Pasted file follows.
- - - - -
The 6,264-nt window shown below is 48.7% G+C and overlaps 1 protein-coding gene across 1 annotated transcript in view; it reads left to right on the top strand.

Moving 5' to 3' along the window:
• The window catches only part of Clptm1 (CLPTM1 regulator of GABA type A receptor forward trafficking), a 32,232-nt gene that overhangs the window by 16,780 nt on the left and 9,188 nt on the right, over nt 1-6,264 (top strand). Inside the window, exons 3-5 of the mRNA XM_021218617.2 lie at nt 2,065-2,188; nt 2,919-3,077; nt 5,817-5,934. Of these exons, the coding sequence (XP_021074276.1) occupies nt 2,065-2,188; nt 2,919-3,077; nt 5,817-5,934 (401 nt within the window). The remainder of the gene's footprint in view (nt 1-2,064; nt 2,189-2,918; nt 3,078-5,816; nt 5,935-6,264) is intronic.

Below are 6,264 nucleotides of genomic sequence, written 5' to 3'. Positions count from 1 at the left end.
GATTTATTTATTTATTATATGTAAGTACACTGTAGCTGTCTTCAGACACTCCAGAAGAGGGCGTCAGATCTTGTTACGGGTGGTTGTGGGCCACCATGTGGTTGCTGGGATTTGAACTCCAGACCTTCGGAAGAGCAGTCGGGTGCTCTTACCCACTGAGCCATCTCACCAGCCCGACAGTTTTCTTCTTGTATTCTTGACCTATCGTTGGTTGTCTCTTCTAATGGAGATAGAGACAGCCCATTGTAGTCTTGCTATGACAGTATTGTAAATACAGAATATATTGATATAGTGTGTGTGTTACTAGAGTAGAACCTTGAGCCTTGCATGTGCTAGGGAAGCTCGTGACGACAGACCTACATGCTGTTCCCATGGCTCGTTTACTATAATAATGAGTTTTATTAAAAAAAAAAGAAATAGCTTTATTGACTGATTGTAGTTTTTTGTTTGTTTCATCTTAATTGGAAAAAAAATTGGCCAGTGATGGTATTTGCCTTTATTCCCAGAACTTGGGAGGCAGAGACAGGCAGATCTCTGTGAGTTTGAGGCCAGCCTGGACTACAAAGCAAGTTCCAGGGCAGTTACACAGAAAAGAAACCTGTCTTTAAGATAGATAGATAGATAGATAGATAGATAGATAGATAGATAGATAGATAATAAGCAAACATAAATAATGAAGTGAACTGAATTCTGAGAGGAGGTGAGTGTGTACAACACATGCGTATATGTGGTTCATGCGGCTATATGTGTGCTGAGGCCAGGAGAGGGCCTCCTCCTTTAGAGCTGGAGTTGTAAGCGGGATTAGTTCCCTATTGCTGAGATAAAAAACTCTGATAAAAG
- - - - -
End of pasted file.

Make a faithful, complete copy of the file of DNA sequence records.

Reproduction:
The 6,264-nt window shown below is 48.7% G+C and overlaps 1 protein-coding gene across 1 annotated transcript in view; it reads left to right on the top strand.

Moving 5' to 3' along the window:
• The window catches only part of Clptm1 (CLPTM1 regulator of GABA type A receptor forward trafficking), a 32,232-nt gene that overhangs the window by 16,780 nt on the left and 9,188 nt on the right, over nt 1-6,264 (top strand). Inside the window, exons 3-5 of the mRNA XM_021218617.2 lie at nt 2,065-2,188; nt 2,919-3,077; nt 5,817-5,934. Of these exons, the coding sequence (XP_021074276.1) occupies nt 2,065-2,188; nt 2,919-3,077; nt 5,817-5,934 (401 nt within the window). The remainder of the gene's footprint in view (nt 1-2,064; nt 2,189-2,918; nt 3,078-5,816; nt 5,935-6,264) is intronic.

Below are 6,264 nucleotides of genomic sequence, written 5' to 3'. Positions count from 1 at the left end.
GATTTATTTATTTATTATATGTAAGTACACTGTAGCTGTCTTCAGACACTCCAGAAGAGGGCGTCAGATCTTGTTACGGGTGGTTGTGGGCCACCATGTGGTTGCTGGGATTTGAACTCCAGACCTTCGGAAGAGCAGTCGGGTGCTCTTACCCACTGAGCCATCTCACCAGCCCGACAGTTTTCTTCTTGTATTCTTGACCTATCGTTGGTTGTCTCTTCTAATGGAGATAGAGACAGCCCATTGTAGTCTTGCTATGACAGTATTGTAAATACAGAATATATTGATATAGTGTGTGTGTTACTAGAGTAGAACCTTGAGCCTTGCATGTGCTAGGGAAGCTCGTGACGACAGACCTACATGCTGTTCCCATGGCTCGTTTACTATAATAATGAGTTTTATTAAAAAAAAAAGAAATAGCTTTATTGACTGATTGTAGTTTTTTGTTTGTTTCATCTTAATTGGAAAAAAAATTGGCCAGTGATGGTATTTGCCTTTATTCCCAGAACTTGGGAGGCAGAGACAGGCAGATCTCTGTGAGTTTGAGGCCAGCCTGGACTACAAAGCAAGTTCCAGGGCAGTTACACAGAAAAGAAACCTGTCTTTAAGATAGATAGATAGATAGATAGATAGATAGATAGATAGATAGATAGATAATAAGCAAACATAAATAATGAAGTGAACTGAATTCTGAGAGGAGGTGAGTGTGTACAACACATGCGTATATGTGGTTCATGCGGCTATATGTGTGCTGAGGCCAGGAGAGGGCCTCCTCCTTTAGAGCTGGAGTTGTAAGCGGGATTAGTTCCCTATTGCTGAGATAAAAAACTCTGATAAAAG